It seems that all we have to do here, is to change the jne 0B2F by a jmp 0B2F.
So launch you favorite hex editor, open zipcrack.com, search for
750780BEFEFD7A and replace 7507 by EB29.

Let's verify: open a dos window and launch zipcrack with the good argumen t. I say yes, you say no, i say yes, you say no la la lala la la lala ooppss it's not time for the Beatles yet! go on and type *reverse and smash the enter key to see the result of your hard work...!!
NOTHING HAPPENS....maybe this program doesn't work well...but no, it works, if you test it upon an archive crypted with a password beginning by 'z' it prints 'MATCH'.

So, where is the problem?

To catch it, we have to trace deeper in the program and have a look into the pkzip stream cipher implementation.
Re-load the program in turbo debugger, but a breakpoint on the cmp and run it!
When the program breaks, go on tracing step by step into the code until you reach the
call 0BBC.
Have you noticed that the ax register is loaded and pushed with the address of the string you entered + 1 ? seems odd!
Go on tracing and enter into the call function until you r each these lines:

cs:0BFA 66C706783F7A55+mov dword ptr [3F78],EE1C557A
cs:0C03 66C7067C3F1094+mov dword ptr [3F7C],
cs:0C0C 66C706803FC476+mov dword ptr [3F80],

Do you feel it? it looks like crypto stuff initialization or something like that. At this point it is time to have a closer look into the pkzip stream cipher specification.
I suggest you a paper published by +Tsehp called '
ZIP Attacks with Reduced Known-Plaintext', the paragraph 1.1 of this paper descibes the cipher and say that:

'...The internal state of the cipher consists of three 32-bit words: key0, key1, key2. thes values are initialized to 0x12345678, 0x23456789, 0x34567890, respectively...'

It doesn't look like the instructions we found in the program!!!!

'..The cipher is keyed by encrypting the user password and throwing away the corresponding stream bytes. The stream bytes produced after this point are XORed with the plaintext to produce the ciphertext...'

The important thing to understand here is that a stream cipher has an internal state defined by key0, key1 and key2 and in order to decrypt something we have to update this state with the password bytes.
Are you curious ? i think so ! what is the state of the cipher after it processed the caracter 'z' ? good question, isn't it ?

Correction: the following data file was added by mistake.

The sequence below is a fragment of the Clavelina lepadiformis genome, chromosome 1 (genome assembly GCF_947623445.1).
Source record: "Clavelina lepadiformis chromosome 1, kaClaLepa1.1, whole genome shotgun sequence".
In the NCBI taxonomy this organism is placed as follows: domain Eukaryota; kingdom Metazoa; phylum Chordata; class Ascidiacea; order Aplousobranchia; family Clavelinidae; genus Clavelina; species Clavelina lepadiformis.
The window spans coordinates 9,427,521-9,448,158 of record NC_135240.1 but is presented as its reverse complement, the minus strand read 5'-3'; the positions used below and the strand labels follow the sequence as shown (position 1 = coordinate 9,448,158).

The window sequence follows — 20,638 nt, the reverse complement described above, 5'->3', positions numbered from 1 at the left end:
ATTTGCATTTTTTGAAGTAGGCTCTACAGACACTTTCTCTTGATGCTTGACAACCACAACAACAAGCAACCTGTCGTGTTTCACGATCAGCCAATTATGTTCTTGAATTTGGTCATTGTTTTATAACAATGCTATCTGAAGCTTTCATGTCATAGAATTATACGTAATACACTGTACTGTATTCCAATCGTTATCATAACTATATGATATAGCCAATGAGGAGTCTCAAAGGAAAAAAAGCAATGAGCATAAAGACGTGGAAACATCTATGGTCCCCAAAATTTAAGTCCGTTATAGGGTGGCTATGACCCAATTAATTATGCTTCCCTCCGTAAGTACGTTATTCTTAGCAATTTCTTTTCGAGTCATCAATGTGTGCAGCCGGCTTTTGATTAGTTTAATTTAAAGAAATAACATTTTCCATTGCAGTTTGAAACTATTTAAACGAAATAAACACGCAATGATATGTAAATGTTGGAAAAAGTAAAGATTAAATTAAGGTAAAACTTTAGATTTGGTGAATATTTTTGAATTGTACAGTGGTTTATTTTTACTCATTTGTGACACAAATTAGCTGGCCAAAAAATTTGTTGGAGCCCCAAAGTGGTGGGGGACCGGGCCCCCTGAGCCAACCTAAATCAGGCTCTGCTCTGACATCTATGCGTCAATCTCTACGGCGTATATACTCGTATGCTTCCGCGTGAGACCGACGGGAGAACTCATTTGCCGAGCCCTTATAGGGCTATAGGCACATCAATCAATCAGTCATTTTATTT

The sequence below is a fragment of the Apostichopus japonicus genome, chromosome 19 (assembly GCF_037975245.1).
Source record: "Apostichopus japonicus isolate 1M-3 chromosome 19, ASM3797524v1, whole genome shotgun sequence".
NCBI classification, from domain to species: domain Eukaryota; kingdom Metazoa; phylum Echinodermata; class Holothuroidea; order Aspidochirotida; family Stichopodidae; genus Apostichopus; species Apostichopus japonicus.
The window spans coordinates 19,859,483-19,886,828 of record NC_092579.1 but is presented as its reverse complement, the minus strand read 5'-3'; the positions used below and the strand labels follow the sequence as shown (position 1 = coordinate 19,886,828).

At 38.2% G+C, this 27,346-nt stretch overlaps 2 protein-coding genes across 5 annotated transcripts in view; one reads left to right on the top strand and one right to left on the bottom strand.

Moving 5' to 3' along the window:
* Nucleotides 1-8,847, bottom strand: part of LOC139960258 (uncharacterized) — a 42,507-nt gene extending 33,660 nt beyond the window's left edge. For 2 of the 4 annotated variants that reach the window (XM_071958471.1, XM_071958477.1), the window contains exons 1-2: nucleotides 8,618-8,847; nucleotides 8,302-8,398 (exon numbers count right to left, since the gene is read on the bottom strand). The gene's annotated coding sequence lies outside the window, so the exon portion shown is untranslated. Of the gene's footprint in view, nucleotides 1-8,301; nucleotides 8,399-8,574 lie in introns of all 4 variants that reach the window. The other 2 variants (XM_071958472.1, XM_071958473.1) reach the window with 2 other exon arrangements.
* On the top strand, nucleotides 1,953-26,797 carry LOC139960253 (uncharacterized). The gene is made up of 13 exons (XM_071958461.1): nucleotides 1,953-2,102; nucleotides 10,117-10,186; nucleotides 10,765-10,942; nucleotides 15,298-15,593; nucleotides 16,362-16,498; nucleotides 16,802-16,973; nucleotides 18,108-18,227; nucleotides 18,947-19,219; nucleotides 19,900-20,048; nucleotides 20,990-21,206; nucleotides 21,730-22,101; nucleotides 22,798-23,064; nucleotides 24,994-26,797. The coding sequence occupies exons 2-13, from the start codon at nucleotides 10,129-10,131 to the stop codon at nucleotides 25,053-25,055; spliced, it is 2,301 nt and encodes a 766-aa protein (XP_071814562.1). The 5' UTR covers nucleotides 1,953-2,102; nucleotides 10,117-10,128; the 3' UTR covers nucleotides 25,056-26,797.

Answer? let's compute it together..first the initialization.
Key(0) = 0x12345678
Key(1) = 0x23456789
Key(2) = 0x34567890

compute PKZIP_stream_byte('z') like this:

key(0) = crc32(key(0) , 0x7A) where
crc32(crc,b)=((crc >> 8) ^ crctab[(crc & 0xFF) ^ b])

i've searched some pkzip source code and found the crc32 table used
, find it by yourself or believe the value i give you here after!

key(0) = ((0x00123456) ^ crctab[78 ^ 7A]) = 0x00123456 ^ crctab[2] = 0x00123456 ^ 0xEE0E612C =
0xEE1C557A looks pretty good no?

key(1) = (key(1)+(key(0) & 0xFF)) * 0x08088405 + 1 = (0x23456789 + 7A) * 0x08088405 + 1 =
0xD2149410 good! let's going on...

key(2) = crc32 (key(2), key(1) >> 24) = 0x00345678 ^ crctab[90 ^ D2] = 0x00345678 ^ crctab[0x42] = 0x00345678 ^ 0x98D220BC =

That's it!! Paul Kocher has 'forwarded' the cipher to the next state. All we have to do is to move the cipher state backward.
To do this, we have to modify the three mov instructions to put the correct initialization values, but that's not all, we have to correct the address loaded in ax before the call, to point to the beginning of the password string, that means
nop the inc ax instruction, change lea ax,[bp-0201] with lea ax,[bp-0202] and change lea ax,[bp-0101] with lea ax,[bp-0102].

I let you do this with an hex editor, don't forget that intel computers are little-endian ;-) so you have to search 0x7A551CEE and replace it by 0x78563412 and so on for key1 and key2 and all things should work well after that.

That's all folks!

Additional readings:

APPNOTE.TXT, the pkzip format official specification, find the latest on the pkware site.
To learn more about stream ciphers i suggest you this

Errors, comments, suggestions ?

write me!